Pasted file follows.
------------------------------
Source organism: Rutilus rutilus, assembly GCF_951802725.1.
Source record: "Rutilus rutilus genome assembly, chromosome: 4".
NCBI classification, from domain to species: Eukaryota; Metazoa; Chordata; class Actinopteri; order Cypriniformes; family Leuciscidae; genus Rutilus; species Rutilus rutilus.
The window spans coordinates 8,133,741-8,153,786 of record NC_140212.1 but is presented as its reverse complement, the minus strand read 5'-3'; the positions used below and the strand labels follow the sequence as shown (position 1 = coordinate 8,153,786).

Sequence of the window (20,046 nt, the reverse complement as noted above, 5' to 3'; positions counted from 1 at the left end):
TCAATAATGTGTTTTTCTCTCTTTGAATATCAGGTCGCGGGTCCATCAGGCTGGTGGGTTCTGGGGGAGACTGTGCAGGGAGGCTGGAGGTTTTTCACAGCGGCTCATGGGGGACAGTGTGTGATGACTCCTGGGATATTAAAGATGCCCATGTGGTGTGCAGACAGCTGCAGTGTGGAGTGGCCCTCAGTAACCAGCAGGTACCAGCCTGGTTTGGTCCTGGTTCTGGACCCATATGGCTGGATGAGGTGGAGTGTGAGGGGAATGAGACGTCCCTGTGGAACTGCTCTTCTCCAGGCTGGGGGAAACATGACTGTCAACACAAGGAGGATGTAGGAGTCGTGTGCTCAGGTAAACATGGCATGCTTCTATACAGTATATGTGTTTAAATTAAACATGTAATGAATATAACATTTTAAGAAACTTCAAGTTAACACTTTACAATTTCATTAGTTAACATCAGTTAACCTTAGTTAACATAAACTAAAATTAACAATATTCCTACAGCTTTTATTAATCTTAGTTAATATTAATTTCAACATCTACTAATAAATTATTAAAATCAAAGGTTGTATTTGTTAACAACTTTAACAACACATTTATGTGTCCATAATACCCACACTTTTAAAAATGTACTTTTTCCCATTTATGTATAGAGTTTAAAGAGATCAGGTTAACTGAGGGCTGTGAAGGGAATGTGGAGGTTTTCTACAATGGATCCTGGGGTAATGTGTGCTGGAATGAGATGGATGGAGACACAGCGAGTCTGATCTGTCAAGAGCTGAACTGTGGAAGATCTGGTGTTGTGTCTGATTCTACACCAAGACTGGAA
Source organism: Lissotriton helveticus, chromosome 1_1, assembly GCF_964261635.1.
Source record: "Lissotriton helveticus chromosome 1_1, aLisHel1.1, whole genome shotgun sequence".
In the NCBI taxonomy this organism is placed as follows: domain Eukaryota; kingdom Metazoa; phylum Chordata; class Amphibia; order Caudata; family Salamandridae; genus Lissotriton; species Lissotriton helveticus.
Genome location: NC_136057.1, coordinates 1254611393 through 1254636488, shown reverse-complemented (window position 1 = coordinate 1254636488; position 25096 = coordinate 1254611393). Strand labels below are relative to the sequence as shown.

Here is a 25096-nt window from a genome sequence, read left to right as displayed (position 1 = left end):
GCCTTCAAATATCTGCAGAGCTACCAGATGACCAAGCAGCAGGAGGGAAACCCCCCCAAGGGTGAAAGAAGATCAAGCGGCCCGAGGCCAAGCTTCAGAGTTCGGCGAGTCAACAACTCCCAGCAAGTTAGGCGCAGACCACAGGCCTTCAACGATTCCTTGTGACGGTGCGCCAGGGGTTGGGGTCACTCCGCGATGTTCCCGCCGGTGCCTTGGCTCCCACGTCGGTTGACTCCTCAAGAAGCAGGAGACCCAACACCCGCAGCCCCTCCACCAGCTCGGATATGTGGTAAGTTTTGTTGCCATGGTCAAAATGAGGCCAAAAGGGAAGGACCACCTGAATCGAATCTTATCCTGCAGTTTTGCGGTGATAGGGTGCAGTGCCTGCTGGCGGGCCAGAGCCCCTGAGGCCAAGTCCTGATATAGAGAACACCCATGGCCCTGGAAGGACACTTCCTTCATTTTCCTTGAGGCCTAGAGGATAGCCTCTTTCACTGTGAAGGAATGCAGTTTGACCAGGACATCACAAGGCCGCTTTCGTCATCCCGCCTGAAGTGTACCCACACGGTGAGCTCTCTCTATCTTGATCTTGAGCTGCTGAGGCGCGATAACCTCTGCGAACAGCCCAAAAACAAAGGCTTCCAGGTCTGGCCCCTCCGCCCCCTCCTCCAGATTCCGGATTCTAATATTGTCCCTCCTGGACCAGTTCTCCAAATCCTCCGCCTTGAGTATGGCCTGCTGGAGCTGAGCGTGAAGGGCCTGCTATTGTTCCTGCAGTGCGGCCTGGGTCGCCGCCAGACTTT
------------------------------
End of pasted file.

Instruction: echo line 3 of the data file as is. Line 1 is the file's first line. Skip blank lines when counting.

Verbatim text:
NCBI classification, from domain to species: Eukaryota; Metazoa; Chordata; class Actinopteri; order Cypriniformes; family Leuciscidae; genus Rutilus; species Rutilus rutilus.